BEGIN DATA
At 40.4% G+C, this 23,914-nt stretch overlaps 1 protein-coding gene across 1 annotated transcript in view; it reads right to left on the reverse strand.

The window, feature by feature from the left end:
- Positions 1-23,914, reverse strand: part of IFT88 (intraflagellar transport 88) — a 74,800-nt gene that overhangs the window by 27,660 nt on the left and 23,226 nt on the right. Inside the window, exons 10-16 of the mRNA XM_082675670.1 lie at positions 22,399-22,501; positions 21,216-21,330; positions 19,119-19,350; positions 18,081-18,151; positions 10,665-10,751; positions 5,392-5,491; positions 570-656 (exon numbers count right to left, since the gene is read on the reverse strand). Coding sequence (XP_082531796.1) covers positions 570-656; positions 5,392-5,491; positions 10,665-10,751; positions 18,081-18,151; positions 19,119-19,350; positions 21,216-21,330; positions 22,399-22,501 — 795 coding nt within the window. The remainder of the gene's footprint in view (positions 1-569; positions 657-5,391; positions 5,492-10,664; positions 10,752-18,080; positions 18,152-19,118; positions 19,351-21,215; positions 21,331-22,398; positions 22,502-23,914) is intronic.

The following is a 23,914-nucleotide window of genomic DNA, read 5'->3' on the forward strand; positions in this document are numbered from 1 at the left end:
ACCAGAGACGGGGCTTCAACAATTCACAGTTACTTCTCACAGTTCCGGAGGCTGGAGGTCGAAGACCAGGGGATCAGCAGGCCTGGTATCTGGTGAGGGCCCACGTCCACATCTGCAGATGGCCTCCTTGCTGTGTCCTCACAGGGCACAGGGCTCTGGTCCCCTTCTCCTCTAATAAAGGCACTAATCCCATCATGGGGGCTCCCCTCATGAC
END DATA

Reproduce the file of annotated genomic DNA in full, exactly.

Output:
At 40.4% G+C, this 23,914-nt stretch overlaps 1 protein-coding gene across 1 annotated transcript in view; it reads right to left on the reverse strand.

The window, feature by feature from the left end:
- Positions 1-23,914, reverse strand: part of IFT88 (intraflagellar transport 88) — a 74,800-nt gene that overhangs the window by 27,660 nt on the left and 23,226 nt on the right. Inside the window, exons 10-16 of the mRNA XM_082675670.1 lie at positions 22,399-22,501; positions 21,216-21,330; positions 19,119-19,350; positions 18,081-18,151; positions 10,665-10,751; positions 5,392-5,491; positions 570-656 (exon numbers count right to left, since the gene is read on the reverse strand). Coding sequence (XP_082531796.1) covers positions 570-656; positions 5,392-5,491; positions 10,665-10,751; positions 18,081-18,151; positions 19,119-19,350; positions 21,216-21,330; positions 22,399-22,501 — 795 coding nt within the window. The remainder of the gene's footprint in view (positions 1-569; positions 657-5,391; positions 5,492-10,664; positions 10,752-18,080; positions 18,152-19,118; positions 19,351-21,215; positions 21,331-22,398; positions 22,502-23,914) is intronic.

The following is a 23,914-nucleotide window of genomic DNA, read 5'->3' on the forward strand; positions in this document are numbered from 1 at the left end:
ACCAGAGACGGGGCTTCAACAATTCACAGTTACTTCTCACAGTTCCGGAGGCTGGAGGTCGAAGACCAGGGGATCAGCAGGCCTGGTATCTGGTGAGGGCCCACGTCCACATCTGCAGATGGCCTCCTTGCTGTGTCCTCACAGGGCACAGGGCTCTGGTCCCCTTCTCCTCTAATAAAGGCACTAATCCCATCATGGGGGCTCCCCTCATGAC